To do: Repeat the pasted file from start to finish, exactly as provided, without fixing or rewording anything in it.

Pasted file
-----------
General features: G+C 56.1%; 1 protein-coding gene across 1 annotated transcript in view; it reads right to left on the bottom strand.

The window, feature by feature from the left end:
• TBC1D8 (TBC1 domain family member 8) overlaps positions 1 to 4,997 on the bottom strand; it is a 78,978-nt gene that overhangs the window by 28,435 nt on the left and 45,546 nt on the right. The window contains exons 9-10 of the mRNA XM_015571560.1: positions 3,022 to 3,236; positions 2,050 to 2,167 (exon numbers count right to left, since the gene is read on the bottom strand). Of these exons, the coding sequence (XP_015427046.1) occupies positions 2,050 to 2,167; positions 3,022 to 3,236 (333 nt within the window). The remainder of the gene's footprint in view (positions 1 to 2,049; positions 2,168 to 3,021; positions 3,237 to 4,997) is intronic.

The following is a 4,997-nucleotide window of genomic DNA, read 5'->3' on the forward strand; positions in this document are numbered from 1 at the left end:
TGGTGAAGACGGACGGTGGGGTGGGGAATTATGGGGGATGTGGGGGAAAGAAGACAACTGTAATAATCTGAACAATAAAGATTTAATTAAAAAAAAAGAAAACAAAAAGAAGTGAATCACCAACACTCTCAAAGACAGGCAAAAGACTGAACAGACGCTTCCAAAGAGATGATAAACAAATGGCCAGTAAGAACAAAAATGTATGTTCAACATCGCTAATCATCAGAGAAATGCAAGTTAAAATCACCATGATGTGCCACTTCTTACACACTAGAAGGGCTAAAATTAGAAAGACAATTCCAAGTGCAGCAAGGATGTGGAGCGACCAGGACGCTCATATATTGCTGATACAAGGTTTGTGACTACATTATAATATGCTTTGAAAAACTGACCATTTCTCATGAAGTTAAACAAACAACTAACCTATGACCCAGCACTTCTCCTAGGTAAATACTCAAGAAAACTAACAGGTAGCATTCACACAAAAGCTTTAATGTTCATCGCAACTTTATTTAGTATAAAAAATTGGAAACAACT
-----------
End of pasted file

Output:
General features: G+C 56.1%; 1 protein-coding gene across 1 annotated transcript in view; it reads right to left on the bottom strand.

The window, feature by feature from the left end:
• TBC1D8 (TBC1 domain family member 8) overlaps positions 1 to 4,997 on the bottom strand; it is a 78,978-nt gene that overhangs the window by 28,435 nt on the left and 45,546 nt on the right. The window contains exons 9-10 of the mRNA XM_015571560.1: positions 3,022 to 3,236; positions 2,050 to 2,167 (exon numbers count right to left, since the gene is read on the bottom strand). Of these exons, the coding sequence (XP_015427046.1) occupies positions 2,050 to 2,167; positions 3,022 to 3,236 (333 nt within the window). The remainder of the gene's footprint in view (positions 1 to 2,049; positions 2,168 to 3,021; positions 3,237 to 4,997) is intronic.

The following is a 4,997-nucleotide window of genomic DNA, read 5'->3' on the forward strand; positions in this document are numbered from 1 at the left end:
TGGTGAAGACGGACGGTGGGGTGGGGAATTATGGGGGATGTGGGGGAAAGAAGACAACTGTAATAATCTGAACAATAAAGATTTAATTAAAAAAAAAGAAAACAAAAAGAAGTGAATCACCAACACTCTCAAAGACAGGCAAAAGACTGAACAGACGCTTCCAAAGAGATGATAAACAAATGGCCAGTAAGAACAAAAATGTATGTTCAACATCGCTAATCATCAGAGAAATGCAAGTTAAAATCACCATGATGTGCCACTTCTTACACACTAGAAGGGCTAAAATTAGAAAGACAATTCCAAGTGCAGCAAGGATGTGGAGCGACCAGGACGCTCATATATTGCTGATACAAGGTTTGTGACTACATTATAATATGCTTTGAAAAACTGACCATTTCTCATGAAGTTAAACAAACAACTAACCTATGACCCAGCACTTCTCCTAGGTAAATACTCAAGAAAACTAACAGGTAGCATTCACACAAAAGCTTTAATGTTCATCGCAACTTTATTTAGTATAAAAAATTGGAAACAACT